Victor No. 10, courtesy Thomas Fuertig.
Victor No. 10, courtesy Richard Polt

At the same time as the much improved No. 10 was announced, the company began construction of an addition to its Scranton, Pa. typewriter factory.

The year 1920 saw an event that had been attempted numerous times before but which had failed brought to fruition; the Victor Typewriter Company was sold by International Textbook to a concern headed by Everly M. Davis.  The periodical UNITED STATES INVESTOR reported in 1921 that International Textbook had "disposed of interests in Victor Typewriter" during the year 1920, but other sources show the date of changeover being February 1921.  It is possible that the deal was signed late in 1920 and not effective until February of the next year.  Whatever the case, the company was now on its own feet.

An important change that had been progressively occurring in the matter of sales of the Victor was an ever-increasing focus on the export of the typewriter outside the United States.  Earlier in this piece Foster was quoted as saying that Victor was only just establishing a sales network at the time it was purchased by International Textbook; at an international trade convention in Cleveland, Ohio in 1921 Victor Typewriter President Mayne R. Denman told the assembled crowd that when the war had broken out, his company was not exporting.  He did point out that after concerted effort in the field, it was now exporting 80% of its product.  He mentioned that some companies who had been exporting pre-war were referring to new exporters as "wild-catters" (a derogatory term) but he said that he felt the new exporters had every bit as much right to build business as old exporters had.  Denman also brought up the problem that some South American opportunities had been stymied because prospective customers had been cancelling orders; the required purchase of raw materials for these had taken place in some cases a year in advance, so that when the customers ultimately cancelled the costs for the whole process were thrown onto the manufacturer.

Victor No. 10 courtesy Tilman Elster.
In June 1922, trade paper Business Equipment Topics reported that production of the Victor No. 10 during that month was greater than during any other month for the last year and a half, and that the company was essentially 25% overbooked in sales vs. actual production.


We do now know the exact turn of events (yet) that surround the collapse of the Victor Typewriter Company, although the worldwide recession of the early 1920's is unavoidably contributory.  What is clear is that for some reason or another, in March 1924 Business Equipment Topics reported that ownership of Victor Typewriter Company had passed BACK into the hands of International Textbook Company.  In point of fact, back in June 1922 (the same month that manufacturing was reported to be at a high point) it was also reported that two whole floors of a building at Scranton that had formerly been used by Victor were being re-purposed for other uses.  It is quite contradictory to find that Victor's production was at a peak and that it was giving up floor space -- but the nature of a trade paper is first to promote and second to report.  Thus it was very likely that production of the machine had not been vibrant at all for some time, and that the reported "peak" in manufacturing was more of a last gasp than an augury of future success.  Whatever the case, the death of the concern was near at hand.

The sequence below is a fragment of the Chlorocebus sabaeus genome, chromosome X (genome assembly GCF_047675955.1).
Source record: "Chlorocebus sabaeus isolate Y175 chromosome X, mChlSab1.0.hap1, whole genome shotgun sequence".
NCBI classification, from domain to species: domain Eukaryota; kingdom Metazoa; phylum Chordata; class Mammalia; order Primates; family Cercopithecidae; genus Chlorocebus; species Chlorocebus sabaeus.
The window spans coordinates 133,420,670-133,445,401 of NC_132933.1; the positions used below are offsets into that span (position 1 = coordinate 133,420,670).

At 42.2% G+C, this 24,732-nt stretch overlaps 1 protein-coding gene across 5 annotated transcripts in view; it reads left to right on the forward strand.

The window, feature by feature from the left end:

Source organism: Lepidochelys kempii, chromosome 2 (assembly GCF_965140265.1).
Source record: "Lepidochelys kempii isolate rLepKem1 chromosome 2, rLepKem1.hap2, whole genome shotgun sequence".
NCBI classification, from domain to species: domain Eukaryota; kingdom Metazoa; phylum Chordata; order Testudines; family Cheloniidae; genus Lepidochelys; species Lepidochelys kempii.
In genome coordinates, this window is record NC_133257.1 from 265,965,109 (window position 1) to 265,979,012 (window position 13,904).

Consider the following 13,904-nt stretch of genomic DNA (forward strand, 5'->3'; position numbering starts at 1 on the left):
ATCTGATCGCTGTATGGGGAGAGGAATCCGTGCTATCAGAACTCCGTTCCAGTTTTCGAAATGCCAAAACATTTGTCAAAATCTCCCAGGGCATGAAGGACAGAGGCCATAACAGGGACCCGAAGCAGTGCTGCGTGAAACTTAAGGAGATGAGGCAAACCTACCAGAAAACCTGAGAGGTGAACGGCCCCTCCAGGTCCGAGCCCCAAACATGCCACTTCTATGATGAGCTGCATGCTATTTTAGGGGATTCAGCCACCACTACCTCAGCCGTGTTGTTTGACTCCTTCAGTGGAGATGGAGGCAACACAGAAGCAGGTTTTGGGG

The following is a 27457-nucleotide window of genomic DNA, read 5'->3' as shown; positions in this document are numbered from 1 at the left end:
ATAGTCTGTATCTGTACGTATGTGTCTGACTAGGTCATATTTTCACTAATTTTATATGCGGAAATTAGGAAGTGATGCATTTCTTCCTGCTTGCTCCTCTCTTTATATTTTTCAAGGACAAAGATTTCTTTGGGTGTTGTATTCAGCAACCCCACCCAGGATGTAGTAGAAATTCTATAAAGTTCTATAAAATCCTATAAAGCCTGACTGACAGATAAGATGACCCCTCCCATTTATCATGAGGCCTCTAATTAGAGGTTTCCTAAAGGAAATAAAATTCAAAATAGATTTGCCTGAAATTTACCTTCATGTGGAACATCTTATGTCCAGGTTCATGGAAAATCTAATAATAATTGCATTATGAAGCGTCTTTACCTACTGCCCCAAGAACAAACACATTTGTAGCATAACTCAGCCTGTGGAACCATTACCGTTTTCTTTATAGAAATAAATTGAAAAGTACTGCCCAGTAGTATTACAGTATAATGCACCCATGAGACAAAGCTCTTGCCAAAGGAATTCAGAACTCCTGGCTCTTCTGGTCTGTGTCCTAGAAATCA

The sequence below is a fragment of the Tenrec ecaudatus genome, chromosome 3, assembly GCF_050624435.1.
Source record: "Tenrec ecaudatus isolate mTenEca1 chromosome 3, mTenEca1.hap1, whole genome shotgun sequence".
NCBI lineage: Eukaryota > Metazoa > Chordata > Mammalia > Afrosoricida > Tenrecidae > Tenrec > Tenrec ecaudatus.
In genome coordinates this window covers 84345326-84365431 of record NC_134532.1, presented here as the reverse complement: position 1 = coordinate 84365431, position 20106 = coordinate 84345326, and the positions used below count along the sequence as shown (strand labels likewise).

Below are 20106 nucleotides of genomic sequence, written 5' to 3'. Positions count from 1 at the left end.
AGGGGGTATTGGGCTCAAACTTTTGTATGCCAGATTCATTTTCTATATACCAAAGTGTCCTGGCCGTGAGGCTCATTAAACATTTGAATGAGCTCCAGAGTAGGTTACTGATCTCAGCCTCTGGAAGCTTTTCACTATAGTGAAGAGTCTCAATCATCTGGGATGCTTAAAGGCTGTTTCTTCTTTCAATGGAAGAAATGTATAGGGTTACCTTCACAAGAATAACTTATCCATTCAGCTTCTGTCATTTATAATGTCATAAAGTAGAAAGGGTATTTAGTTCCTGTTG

Moody's reported that Victor Typewriter Company had (in 1924) about $568,000 in notes outstanding to International Textbook.  This must partly explain ITB taking control of the company once again, and indicates the company's cash-deficient position.

References to existence of the company can still be found in 1925 publications - but not in 1926.  In 1926, the Victor Adding Machine Co. paid Victor Typewriter $15,000 for "rights and good will" concerning the name "Victor" for typewriters, as it intended to launch a portable typewriter of indigenous design and wished to use its name for the typewriter.  At this point, this was probably the largest payment Victor Typewriter could have hoped for, and surely this was an aid in the dissolution of the company which must have occurred at about this time.



Victor Typewriter Co. manufactured four models over the span 1907-1924.

•Victor No. 1 /  May 1907 - December 1909 / serials 0 to ~3000 (3000 units)
•Victor No. 2 /  December 1909 - March 1912 / serials 3000 to 7500 (4500 units)
•Victor No. 3 / March 1912 - December 1919 / serials 8000 to 25000 (17000 units)
•Victor No. 10 / December 1919 - ? 1924 / serials 50000 to 55000+ (about 5300 units)

When the Victor machine was first conceived about 1905 the market was still responding to the Underwood; the brand new visible, front strike L. C. Smith and the similar Monarch were making enormous waves in the trade press, and the push toward all standard machines being visible writers had just begun in earnest. (The Oliver also continued to be a force.)  The Victor just barely beat the Remington and Smith-Premier visibles to market in 1907, but it had been beaten to market by the Fox and by the brand new Royal, both of which had appeared in 1906.  The Royal had two models - a $100 and a $65, both described as "Standard" machines.  In the same time period the short lived Remington-Sholes Visible appeared, and quickly disappeared.  Sun Typewriter Company had introduced a $100 machine (its No. 6) to complement its line of lower priced front strike machines.